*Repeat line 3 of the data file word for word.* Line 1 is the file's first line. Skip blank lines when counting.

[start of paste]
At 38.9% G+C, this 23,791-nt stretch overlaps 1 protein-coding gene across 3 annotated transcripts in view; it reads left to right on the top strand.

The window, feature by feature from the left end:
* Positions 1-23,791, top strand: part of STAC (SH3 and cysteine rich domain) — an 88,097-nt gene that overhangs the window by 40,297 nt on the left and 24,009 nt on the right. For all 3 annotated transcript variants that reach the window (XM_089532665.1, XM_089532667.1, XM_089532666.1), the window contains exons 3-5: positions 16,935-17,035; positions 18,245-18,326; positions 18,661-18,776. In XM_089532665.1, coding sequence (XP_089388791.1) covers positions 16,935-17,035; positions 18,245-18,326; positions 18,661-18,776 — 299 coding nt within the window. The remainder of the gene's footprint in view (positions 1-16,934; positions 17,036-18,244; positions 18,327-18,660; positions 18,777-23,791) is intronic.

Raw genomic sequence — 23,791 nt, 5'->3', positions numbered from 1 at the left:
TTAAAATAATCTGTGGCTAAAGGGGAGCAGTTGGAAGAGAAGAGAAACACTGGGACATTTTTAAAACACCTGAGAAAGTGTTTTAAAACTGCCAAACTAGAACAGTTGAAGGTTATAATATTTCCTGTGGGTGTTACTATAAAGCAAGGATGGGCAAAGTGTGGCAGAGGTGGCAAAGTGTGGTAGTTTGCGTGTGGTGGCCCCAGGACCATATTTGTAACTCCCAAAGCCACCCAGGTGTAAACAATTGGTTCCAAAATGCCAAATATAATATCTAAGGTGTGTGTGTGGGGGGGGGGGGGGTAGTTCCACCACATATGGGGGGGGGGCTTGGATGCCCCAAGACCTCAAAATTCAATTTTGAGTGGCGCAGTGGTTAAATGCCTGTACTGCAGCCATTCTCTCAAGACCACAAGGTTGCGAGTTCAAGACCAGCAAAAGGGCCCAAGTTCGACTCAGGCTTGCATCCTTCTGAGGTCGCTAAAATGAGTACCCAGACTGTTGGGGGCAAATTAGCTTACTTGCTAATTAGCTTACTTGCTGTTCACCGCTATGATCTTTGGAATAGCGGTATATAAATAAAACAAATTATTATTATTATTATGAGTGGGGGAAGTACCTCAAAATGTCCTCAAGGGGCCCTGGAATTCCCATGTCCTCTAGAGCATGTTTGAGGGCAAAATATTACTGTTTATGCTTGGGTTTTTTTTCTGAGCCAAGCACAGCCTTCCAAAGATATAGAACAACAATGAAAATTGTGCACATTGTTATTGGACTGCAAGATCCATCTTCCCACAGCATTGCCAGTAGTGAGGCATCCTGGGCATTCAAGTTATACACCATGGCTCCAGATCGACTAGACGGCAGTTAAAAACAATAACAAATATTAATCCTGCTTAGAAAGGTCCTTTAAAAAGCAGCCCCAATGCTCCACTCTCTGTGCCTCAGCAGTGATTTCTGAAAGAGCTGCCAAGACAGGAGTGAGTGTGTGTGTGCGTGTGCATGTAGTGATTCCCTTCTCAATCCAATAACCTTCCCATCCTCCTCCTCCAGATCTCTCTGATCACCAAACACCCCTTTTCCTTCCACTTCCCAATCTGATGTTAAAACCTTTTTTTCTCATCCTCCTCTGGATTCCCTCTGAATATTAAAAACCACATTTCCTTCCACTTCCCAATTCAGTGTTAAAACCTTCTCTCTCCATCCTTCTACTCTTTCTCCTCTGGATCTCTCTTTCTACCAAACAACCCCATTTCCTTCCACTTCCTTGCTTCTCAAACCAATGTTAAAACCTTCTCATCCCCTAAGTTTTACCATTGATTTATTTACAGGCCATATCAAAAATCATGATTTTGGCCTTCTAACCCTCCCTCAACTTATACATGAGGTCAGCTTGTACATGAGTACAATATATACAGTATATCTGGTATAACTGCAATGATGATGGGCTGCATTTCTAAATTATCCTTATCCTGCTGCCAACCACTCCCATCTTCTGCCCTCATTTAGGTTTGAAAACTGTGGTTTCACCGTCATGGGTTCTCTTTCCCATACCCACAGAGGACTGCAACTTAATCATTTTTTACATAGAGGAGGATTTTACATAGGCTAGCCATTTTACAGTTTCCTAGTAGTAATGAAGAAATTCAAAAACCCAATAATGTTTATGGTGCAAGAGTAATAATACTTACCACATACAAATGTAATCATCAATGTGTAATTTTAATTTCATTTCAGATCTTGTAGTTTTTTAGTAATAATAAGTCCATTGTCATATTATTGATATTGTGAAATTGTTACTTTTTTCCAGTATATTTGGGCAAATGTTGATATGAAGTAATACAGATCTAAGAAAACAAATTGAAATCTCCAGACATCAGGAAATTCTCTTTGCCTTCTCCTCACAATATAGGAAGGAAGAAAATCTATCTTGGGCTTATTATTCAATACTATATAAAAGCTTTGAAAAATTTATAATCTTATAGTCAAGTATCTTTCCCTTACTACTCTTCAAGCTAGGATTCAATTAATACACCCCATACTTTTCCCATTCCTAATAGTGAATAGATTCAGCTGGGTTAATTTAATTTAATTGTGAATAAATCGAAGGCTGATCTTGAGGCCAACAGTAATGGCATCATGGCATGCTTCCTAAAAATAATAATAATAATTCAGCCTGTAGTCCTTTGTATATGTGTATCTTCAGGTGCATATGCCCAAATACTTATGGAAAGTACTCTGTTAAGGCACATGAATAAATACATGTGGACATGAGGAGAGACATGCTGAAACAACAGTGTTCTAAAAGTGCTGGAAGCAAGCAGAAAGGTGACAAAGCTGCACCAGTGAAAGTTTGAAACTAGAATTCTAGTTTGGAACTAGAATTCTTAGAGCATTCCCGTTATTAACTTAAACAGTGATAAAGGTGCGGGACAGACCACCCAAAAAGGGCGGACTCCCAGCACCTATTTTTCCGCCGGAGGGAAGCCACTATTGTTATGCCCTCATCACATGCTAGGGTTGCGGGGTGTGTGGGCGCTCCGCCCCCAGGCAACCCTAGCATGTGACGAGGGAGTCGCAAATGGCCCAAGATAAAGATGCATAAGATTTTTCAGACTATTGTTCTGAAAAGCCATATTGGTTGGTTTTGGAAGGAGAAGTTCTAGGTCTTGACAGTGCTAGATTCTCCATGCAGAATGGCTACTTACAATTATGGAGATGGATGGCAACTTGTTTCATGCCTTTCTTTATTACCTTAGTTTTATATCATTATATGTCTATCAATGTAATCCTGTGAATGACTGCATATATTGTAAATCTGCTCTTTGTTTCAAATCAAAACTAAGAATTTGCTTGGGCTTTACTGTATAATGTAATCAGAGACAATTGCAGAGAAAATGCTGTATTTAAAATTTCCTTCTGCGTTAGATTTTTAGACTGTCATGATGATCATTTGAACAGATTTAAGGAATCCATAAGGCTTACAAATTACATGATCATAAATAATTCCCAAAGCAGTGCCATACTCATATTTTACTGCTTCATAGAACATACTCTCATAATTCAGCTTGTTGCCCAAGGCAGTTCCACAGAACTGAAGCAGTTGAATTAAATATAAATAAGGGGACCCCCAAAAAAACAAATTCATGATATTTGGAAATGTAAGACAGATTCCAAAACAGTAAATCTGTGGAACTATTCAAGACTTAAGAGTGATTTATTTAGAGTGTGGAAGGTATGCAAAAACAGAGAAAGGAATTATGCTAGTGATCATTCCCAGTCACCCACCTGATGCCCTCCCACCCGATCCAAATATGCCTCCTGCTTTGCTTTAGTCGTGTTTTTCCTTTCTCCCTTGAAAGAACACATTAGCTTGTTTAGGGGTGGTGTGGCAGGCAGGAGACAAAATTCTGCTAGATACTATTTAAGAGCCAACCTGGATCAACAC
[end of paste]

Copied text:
* Positions 1-23,791, top strand: part of STAC (SH3 and cysteine rich domain) — an 88,097-nt gene that overhangs the window by 40,297 nt on the left and 24,009 nt on the right. For all 3 annotated transcript variants that reach the window (XM_089532665.1, XM_089532667.1, XM_089532666.1), the window contains exons 3-5: positions 16,935-17,035; positions 18,245-18,326; positions 18,661-18,776. In XM_089532665.1, coding sequence (XP_089388791.1) covers positions 16,935-17,035; positions 18,245-18,326; positions 18,661-18,776 — 299 coding nt within the window. The remainder of the gene's footprint in view (positions 1-16,934; positions 17,036-18,244; positions 18,327-18,660; positions 18,777-23,791) is intronic.